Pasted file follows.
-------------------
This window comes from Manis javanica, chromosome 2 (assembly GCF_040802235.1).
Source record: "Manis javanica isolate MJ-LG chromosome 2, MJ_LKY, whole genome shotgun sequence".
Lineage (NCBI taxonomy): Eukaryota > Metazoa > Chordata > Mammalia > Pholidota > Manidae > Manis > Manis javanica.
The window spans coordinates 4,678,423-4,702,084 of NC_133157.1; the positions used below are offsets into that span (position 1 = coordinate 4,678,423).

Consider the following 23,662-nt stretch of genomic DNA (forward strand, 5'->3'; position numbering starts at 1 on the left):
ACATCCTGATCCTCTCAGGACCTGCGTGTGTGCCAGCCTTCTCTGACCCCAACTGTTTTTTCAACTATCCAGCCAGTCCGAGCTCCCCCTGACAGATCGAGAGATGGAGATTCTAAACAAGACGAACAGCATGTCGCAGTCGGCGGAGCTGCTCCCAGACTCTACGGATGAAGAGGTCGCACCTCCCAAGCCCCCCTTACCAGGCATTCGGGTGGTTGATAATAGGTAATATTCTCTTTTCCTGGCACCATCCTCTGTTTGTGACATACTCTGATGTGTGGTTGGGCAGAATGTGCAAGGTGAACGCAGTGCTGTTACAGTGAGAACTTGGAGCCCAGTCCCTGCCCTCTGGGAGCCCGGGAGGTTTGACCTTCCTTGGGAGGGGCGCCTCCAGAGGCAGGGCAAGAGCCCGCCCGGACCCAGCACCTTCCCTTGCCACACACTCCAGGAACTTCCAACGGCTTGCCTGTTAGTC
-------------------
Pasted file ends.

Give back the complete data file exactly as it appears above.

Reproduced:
This window comes from Manis javanica, chromosome 2 (assembly GCF_040802235.1).
Source record: "Manis javanica isolate MJ-LG chromosome 2, MJ_LKY, whole genome shotgun sequence".
Lineage (NCBI taxonomy): Eukaryota > Metazoa > Chordata > Mammalia > Pholidota > Manidae > Manis > Manis javanica.
The window spans coordinates 4,678,423-4,702,084 of NC_133157.1; the positions used below are offsets into that span (position 1 = coordinate 4,678,423).

Consider the following 23,662-nt stretch of genomic DNA (forward strand, 5'->3'; position numbering starts at 1 on the left):
ACATCCTGATCCTCTCAGGACCTGCGTGTGTGCCAGCCTTCTCTGACCCCAACTGTTTTTTCAACTATCCAGCCAGTCCGAGCTCCCCCTGACAGATCGAGAGATGGAGATTCTAAACAAGACGAACAGCATGTCGCAGTCGGCGGAGCTGCTCCCAGACTCTACGGATGAAGAGGTCGCACCTCCCAAGCCCCCCTTACCAGGCATTCGGGTGGTTGATAATAGGTAATATTCTCTTTTCCTGGCACCATCCTCTGTTTGTGACATACTCTGATGTGTGGTTGGGCAGAATGTGCAAGGTGAACGCAGTGCTGTTACAGTGAGAACTTGGAGCCCAGTCCCTGCCCTCTGGGAGCCCGGGAGGTTTGACCTTCCTTGGGAGGGGCGCCTCCAGAGGCAGGGCAAGAGCCCGCCCGGACCCAGCACCTTCCCTTGCCACACACTCCAGGAACTTCCAACGGCTTGCCTGTTAGTC